When African Wikipedias adopt lists like these, other subjects may become popular. Anything popular could do, soccer for instance. With information maintained in Wikidata, all Wikipedias could benefit. At some stage the perception that lists maintained as text in any Wikipedia is behind the curve. That moment will arrive for any Wikipedia and when it does, information becomes more timely and complete.

Friday, June 08, 2018

#Wikipedia - where anyone can edit?

It used to be that anyone could edit Wikipedia. In theory this is still the case HOWEVER with university students increasingly refining their skills on Wikipedia, with scholars featuring as "Wikipedians Fellow" for particular subjects, the quality bar has been raised making the environment increasingly hostile for non scholars.

These scholars are active mainly on the English Wikipedia but the effects are felt everywhere; as it is perceived as the standard to aspire for. This is hugely problematic. Compare for instance these articles about Cyril Ramaphosa; the English and the Zulu article. There is little purpose in comparing them. There are hardly any editors on the Zulu Wikipedia and almost every subject is missing; so what to do what to write? When you then apply the scholarly standards of the English Wikipedia, it is akin to insisting on Nupedia standards and, as an aside how much different are the Nupedia standards when they are compared with current English Wikipedia standards?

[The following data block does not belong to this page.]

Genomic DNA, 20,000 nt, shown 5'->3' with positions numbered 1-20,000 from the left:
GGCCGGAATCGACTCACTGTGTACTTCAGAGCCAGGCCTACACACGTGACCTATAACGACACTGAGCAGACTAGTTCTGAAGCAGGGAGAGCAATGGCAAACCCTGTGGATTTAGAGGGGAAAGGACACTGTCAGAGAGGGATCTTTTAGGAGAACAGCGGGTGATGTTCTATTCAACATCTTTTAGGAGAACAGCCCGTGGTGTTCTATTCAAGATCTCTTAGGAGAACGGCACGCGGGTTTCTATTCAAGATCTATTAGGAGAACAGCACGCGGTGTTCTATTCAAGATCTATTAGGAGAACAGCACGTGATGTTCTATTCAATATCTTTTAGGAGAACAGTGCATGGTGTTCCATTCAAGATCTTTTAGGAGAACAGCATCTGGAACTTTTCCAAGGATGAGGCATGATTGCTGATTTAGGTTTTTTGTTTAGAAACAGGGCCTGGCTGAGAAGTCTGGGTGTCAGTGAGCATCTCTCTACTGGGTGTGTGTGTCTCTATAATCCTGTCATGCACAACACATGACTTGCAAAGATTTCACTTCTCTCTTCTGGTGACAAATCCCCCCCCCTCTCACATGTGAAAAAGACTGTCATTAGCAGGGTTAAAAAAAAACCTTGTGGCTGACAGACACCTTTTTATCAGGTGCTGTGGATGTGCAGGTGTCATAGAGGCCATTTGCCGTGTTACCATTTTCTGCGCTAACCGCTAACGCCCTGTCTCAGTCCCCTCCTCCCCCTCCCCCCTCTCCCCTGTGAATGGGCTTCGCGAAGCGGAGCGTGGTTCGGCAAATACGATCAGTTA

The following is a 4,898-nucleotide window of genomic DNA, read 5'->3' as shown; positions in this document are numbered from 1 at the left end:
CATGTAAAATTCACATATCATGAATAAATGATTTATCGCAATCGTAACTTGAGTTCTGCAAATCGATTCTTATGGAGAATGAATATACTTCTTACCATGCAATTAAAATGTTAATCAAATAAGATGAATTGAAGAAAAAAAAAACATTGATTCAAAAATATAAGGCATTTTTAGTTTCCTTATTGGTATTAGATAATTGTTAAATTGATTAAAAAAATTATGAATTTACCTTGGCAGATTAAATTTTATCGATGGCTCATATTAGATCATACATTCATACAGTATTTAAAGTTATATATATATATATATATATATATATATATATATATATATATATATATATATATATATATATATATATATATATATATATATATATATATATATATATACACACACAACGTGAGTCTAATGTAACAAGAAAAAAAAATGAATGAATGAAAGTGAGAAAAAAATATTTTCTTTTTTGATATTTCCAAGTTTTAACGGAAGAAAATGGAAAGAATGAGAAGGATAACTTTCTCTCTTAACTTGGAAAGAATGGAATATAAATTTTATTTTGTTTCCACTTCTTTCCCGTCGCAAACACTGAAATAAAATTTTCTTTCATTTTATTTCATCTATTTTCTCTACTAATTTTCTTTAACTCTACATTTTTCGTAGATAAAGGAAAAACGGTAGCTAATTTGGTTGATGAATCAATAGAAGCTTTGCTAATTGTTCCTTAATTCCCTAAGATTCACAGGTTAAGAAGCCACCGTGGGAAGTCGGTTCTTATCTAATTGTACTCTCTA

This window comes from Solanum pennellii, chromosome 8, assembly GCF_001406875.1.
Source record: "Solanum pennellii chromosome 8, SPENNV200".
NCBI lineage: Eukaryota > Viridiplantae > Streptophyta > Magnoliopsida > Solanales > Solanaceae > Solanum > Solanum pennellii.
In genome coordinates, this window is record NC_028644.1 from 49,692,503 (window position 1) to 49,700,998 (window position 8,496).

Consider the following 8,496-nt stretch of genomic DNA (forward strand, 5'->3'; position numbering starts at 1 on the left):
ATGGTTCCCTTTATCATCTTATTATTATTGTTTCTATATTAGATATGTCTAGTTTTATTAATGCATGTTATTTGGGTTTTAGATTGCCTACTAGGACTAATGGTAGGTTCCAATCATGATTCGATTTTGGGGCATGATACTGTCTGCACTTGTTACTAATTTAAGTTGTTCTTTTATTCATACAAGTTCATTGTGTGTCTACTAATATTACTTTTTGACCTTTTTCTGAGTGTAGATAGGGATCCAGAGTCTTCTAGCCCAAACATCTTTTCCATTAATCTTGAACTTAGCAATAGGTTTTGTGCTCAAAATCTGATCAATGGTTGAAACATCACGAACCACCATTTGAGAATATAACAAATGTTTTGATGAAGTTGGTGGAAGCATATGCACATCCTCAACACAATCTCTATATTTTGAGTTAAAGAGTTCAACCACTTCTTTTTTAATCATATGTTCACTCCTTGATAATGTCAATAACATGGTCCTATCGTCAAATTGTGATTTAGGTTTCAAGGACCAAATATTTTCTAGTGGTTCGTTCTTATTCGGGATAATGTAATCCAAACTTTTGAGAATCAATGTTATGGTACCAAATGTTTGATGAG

What a Wikipedia like the Zulu Wikipedia needs is scaffolding for the information it wants to supply. Mr Ramaphosa is the current president of South Africa and a list like this would serve much better than the existing red link. With an English Wikipedia background you would not consider this because almost all basic information already exists.